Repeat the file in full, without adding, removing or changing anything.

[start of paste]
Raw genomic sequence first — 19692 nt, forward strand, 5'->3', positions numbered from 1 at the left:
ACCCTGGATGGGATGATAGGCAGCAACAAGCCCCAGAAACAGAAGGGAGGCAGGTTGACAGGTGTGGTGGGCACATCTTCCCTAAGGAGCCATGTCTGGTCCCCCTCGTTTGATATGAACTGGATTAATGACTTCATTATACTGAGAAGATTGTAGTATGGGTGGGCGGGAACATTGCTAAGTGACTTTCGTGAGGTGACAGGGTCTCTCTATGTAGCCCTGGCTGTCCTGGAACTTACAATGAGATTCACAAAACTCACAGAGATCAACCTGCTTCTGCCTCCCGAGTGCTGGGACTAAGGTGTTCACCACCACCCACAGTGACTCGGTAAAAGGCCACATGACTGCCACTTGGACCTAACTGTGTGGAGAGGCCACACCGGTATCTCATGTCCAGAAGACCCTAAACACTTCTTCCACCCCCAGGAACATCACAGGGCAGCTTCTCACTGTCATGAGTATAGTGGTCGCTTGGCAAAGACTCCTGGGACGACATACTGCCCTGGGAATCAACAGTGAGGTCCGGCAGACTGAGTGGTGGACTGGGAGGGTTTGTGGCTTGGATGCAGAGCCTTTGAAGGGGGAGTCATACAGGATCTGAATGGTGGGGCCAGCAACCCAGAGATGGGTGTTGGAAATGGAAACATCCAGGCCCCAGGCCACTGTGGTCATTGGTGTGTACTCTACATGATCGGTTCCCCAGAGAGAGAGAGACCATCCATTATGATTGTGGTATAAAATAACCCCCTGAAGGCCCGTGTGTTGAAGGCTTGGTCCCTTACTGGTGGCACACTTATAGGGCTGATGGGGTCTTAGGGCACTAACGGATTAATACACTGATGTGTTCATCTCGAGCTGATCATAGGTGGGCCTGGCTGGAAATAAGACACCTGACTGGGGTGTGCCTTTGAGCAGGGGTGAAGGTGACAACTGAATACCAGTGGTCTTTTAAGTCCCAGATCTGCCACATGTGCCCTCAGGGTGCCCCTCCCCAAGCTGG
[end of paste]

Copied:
Raw genomic sequence first — 19692 nt, forward strand, 5'->3', positions numbered from 1 at the left:
ACCCTGGATGGGATGATAGGCAGCAACAAGCCCCAGAAACAGAAGGGAGGCAGGTTGACAGGTGTGGTGGGCACATCTTCCCTAAGGAGCCATGTCTGGTCCCCCTCGTTTGATATGAACTGGATTAATGACTTCATTATACTGAGAAGATTGTAGTATGGGTGGGCGGGAACATTGCTAAGTGACTTTCGTGAGGTGACAGGGTCTCTCTATGTAGCCCTGGCTGTCCTGGAACTTACAATGAGATTCACAAAACTCACAGAGATCAACCTGCTTCTGCCTCCCGAGTGCTGGGACTAAGGTGTTCACCACCACCCACAGTGACTCGGTAAAAGGCCACATGACTGCCACTTGGACCTAACTGTGTGGAGAGGCCACACCGGTATCTCATGTCCAGAAGACCCTAAACACTTCTTCCACCCCCAGGAACATCACAGGGCAGCTTCTCACTGTCATGAGTATAGTGGTCGCTTGGCAAAGACTCCTGGGACGACATACTGCCCTGGGAATCAACAGTGAGGTCCGGCAGACTGAGTGGTGGACTGGGAGGGTTTGTGGCTTGGATGCAGAGCCTTTGAAGGGGGAGTCATACAGGATCTGAATGGTGGGGCCAGCAACCCAGAGATGGGTGTTGGAAATGGAAACATCCAGGCCCCAGGCCACTGTGGTCATTGGTGTGTACTCTACATGATCGGTTCCCCAGAGAGAGAGAGACCATCCATTATGATTGTGGTATAAAATAACCCCCTGAAGGCCCGTGTGTTGAAGGCTTGGTCCCTTACTGGTGGCACACTTATAGGGCTGATGGGGTCTTAGGGCACTAACGGATTAATACACTGATGTGTTCATCTCGAGCTGATCATAGGTGGGCCTGGCTGGAAATAAGACACCTGACTGGGGTGTGCCTTTGAGCAGGGGTGAAGGTGACAACTGAATACCAGTGGTCTTTTAAGTCCCAGATCTGCCACATGTGCCCTCAGGGTGCCCCTCCCCAAGCTGG